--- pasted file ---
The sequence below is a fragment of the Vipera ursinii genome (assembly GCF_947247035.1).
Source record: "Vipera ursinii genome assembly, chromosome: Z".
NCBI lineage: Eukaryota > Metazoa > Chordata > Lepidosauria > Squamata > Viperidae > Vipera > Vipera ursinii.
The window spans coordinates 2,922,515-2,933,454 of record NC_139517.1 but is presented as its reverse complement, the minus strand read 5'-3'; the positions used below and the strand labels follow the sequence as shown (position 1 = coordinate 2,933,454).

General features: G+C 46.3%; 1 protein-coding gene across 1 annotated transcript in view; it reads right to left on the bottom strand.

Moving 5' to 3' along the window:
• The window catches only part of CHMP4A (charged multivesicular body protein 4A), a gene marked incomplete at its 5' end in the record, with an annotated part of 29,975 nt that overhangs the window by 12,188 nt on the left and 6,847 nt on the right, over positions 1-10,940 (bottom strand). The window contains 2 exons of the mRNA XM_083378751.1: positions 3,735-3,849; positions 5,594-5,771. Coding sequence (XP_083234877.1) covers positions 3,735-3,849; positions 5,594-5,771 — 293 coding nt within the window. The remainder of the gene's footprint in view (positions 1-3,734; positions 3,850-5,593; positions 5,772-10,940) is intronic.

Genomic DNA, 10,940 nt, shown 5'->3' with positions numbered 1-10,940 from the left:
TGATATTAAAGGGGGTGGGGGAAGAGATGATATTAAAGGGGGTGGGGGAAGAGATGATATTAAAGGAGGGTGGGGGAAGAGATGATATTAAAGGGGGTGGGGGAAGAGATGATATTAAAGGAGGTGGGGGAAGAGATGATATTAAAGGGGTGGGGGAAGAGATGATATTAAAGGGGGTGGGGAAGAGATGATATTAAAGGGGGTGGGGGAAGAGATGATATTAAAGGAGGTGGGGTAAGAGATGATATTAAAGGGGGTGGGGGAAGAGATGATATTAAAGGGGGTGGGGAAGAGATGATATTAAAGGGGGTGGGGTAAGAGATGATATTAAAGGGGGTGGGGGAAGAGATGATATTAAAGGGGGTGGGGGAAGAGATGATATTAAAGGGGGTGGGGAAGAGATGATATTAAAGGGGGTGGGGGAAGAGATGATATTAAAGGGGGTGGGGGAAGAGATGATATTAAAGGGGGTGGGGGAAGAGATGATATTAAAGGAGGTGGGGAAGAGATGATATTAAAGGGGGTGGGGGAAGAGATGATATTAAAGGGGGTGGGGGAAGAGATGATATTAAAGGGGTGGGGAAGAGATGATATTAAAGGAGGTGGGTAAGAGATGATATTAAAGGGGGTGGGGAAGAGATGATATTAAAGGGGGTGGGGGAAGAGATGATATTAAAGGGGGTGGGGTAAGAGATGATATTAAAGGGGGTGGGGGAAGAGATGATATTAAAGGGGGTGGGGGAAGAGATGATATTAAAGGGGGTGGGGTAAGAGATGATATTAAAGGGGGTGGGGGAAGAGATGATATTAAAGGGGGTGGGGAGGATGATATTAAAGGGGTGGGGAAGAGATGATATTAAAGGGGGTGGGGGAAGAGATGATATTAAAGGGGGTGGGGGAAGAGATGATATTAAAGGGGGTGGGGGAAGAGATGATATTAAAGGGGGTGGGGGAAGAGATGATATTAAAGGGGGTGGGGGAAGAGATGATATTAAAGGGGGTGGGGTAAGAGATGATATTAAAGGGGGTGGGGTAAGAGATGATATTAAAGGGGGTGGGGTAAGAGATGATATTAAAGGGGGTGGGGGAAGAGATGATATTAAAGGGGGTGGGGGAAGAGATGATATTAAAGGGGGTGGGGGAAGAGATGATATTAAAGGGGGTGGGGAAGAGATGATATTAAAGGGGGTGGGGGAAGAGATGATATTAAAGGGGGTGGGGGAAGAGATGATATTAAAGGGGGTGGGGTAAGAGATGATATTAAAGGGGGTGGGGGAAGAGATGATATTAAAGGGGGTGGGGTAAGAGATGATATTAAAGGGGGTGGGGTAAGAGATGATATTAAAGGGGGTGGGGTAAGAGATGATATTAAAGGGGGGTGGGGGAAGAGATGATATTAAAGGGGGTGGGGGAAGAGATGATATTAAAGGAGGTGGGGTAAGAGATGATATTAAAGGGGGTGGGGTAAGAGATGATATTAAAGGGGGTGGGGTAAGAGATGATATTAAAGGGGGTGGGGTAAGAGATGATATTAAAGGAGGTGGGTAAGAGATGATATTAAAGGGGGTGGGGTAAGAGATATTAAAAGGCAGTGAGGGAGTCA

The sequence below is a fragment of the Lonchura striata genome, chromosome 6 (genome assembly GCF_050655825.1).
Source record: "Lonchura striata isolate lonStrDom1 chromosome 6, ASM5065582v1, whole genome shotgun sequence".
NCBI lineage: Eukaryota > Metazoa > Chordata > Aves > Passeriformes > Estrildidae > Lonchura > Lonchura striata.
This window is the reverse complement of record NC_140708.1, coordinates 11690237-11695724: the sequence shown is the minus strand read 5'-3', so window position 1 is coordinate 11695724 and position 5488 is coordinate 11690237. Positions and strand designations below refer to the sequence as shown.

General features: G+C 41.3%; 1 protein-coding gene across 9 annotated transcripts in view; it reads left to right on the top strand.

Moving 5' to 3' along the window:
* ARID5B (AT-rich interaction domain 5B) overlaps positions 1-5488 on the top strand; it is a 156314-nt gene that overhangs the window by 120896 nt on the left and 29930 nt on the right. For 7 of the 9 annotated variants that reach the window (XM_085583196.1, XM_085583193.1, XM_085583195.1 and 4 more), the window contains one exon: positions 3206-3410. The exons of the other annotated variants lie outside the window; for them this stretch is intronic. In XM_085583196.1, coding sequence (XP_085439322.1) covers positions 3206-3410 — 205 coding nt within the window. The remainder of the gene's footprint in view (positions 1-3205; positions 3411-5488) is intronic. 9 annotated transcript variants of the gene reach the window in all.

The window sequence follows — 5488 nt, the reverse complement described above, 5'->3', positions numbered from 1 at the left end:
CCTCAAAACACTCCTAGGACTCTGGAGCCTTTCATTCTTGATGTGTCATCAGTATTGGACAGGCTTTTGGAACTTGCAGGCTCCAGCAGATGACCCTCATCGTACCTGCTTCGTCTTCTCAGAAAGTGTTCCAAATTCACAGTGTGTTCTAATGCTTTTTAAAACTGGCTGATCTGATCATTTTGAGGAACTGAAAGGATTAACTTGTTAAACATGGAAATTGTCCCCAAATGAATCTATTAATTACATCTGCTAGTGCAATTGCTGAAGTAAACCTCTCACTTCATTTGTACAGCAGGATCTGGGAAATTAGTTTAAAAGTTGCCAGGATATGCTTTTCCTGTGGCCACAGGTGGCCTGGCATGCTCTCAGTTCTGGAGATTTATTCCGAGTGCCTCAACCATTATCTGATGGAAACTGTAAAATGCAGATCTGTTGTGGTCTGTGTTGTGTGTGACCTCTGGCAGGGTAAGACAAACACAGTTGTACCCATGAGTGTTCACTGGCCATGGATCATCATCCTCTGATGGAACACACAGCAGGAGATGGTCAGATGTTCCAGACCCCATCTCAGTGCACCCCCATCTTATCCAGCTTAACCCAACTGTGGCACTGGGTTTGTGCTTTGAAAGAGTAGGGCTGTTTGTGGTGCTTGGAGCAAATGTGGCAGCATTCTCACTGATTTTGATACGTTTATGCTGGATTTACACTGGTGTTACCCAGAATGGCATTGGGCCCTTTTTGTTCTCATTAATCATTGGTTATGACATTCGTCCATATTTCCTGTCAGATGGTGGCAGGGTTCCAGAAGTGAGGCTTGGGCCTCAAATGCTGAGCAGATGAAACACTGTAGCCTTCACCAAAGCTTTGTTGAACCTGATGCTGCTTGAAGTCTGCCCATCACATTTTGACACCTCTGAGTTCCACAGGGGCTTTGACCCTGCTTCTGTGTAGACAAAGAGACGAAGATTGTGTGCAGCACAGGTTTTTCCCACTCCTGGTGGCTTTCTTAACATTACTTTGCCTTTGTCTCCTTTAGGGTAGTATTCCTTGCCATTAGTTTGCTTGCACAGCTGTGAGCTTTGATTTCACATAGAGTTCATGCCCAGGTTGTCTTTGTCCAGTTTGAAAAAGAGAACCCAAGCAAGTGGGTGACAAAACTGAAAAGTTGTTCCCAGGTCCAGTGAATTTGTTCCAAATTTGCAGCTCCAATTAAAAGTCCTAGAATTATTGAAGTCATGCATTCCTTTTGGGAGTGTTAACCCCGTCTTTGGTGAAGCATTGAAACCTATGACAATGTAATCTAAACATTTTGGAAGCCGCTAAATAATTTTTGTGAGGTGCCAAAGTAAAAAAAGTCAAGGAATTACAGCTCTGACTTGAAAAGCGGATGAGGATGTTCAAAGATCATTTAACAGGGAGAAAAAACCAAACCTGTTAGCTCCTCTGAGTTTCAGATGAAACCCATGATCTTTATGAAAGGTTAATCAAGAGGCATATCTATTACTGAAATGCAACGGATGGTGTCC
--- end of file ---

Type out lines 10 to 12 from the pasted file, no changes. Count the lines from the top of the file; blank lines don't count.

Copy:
The sequence below is a fragment of the Lonchura striata genome, chromosome 6 (genome assembly GCF_050655825.1).
Source record: "Lonchura striata isolate lonStrDom1 chromosome 6, ASM5065582v1, whole genome shotgun sequence".
NCBI lineage: Eukaryota > Metazoa > Chordata > Aves > Passeriformes > Estrildidae > Lonchura > Lonchura striata.